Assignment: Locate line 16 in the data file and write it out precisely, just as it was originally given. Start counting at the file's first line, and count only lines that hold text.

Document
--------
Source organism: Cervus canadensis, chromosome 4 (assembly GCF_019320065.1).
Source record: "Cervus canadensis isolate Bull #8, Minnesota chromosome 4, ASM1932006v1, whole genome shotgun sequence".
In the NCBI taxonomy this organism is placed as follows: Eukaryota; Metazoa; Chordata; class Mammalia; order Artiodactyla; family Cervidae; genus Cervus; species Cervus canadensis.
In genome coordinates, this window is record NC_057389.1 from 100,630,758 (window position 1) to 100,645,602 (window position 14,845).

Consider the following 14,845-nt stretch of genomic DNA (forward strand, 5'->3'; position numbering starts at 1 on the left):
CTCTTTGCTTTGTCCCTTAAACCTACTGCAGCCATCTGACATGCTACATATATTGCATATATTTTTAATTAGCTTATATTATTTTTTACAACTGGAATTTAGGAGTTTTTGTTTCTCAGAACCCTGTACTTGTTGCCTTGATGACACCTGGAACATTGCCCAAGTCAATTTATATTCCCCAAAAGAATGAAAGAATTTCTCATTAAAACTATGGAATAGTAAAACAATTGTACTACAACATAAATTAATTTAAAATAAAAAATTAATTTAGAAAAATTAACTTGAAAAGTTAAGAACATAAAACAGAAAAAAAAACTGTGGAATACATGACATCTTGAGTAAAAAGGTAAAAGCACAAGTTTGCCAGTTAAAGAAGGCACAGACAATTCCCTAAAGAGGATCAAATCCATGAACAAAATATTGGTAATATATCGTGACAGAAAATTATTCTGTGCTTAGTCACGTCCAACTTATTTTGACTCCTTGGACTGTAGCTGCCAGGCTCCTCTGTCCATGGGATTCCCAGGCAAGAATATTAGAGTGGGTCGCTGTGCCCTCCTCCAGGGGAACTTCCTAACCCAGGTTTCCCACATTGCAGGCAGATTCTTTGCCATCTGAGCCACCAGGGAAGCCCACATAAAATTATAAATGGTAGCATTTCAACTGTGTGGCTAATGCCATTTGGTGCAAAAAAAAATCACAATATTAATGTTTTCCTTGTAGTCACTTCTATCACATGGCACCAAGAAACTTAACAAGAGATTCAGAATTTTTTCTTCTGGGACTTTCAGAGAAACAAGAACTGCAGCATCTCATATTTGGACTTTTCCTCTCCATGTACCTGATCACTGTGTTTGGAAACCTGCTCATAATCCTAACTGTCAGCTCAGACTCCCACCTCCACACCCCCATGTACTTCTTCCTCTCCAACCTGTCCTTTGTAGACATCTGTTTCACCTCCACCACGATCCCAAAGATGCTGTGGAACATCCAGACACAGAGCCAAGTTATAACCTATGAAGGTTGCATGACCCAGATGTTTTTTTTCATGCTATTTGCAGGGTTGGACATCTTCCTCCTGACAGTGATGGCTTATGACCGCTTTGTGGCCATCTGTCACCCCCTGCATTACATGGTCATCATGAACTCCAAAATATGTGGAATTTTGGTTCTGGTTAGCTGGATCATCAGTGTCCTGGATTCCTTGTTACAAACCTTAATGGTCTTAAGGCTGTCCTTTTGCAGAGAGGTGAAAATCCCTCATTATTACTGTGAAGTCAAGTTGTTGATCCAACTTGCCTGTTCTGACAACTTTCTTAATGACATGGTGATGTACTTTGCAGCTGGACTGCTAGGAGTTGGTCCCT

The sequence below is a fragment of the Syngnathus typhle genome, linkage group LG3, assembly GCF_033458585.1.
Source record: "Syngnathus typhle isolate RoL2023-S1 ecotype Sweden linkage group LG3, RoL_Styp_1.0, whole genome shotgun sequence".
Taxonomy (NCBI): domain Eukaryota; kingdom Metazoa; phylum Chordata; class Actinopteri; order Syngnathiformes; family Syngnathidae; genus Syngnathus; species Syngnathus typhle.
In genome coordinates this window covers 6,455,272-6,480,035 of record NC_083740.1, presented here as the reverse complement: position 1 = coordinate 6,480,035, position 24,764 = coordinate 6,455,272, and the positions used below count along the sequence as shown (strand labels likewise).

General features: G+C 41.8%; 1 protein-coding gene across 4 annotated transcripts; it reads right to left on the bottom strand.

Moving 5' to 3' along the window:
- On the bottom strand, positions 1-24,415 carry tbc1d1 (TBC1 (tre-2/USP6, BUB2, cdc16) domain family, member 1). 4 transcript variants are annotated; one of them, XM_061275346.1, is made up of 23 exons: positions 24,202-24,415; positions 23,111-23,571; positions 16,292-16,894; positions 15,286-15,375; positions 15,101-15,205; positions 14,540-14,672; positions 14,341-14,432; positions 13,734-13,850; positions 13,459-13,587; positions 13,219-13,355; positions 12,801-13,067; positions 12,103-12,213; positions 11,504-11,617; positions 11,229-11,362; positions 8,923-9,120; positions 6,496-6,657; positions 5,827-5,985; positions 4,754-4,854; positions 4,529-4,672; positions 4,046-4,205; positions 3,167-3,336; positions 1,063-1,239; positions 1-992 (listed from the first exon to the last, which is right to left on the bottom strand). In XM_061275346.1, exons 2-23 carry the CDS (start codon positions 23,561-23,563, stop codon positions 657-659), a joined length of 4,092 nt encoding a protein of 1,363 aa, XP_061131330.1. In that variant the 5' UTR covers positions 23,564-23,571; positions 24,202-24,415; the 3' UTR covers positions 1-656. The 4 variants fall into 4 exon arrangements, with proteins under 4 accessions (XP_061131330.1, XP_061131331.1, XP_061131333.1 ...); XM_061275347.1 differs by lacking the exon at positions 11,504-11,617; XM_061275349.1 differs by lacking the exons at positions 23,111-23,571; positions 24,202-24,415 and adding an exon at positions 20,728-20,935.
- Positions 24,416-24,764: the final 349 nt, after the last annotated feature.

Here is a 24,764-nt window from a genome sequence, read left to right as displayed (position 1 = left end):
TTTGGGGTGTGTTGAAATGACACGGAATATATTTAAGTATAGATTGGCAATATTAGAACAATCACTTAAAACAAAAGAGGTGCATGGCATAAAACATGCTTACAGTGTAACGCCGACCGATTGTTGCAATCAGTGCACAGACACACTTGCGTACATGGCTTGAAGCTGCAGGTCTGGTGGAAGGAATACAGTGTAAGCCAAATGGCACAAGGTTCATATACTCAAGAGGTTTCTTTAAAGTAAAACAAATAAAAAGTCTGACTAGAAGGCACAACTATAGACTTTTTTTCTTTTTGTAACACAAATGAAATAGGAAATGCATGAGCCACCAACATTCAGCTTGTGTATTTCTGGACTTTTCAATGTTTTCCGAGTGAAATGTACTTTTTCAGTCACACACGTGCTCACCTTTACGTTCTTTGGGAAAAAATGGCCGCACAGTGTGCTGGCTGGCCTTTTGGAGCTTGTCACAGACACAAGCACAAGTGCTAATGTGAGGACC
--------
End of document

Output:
TTTGGGGTGTGTTGAAATGACACGGAATATATTTAAGTATAGATTGGCAATATTAGAACAATCACTTAAAACAAAAGAGGTGCATGGCATAAAACATGCTTACAGTGTAACGCCGACCGATTGTTGCAATCAGTGCACAGACACACTTGCGTACATGGCTTGAAGCTGCAGGTCTGGTGGAAGGAATACAGTGTAAGCCAAATGGCACAAGGTTCATATACTCAAGAGGTTTCTTTAAAGTAAAACAAATAAAAAGTCTGACTAGAAGGCACAACTATAGACTTTTTTTCTTTTTGTAACACAAATGAAATAGGAAATGCATGAGCCACCAACATTCAGCTTGTGTATTTCTGGACTTTTCAATGTTTTCCGAGTGAAATGTACTTTTTCAGTCACACACGTGCTCACCTTTACGTTCTTTGGGAAAAAATGGCCGCACAGTGTGCTGGCTGGCCTTTTGGAGCTTGTCACAGACACAAGCACAAGTGCTAATGTGAGGACC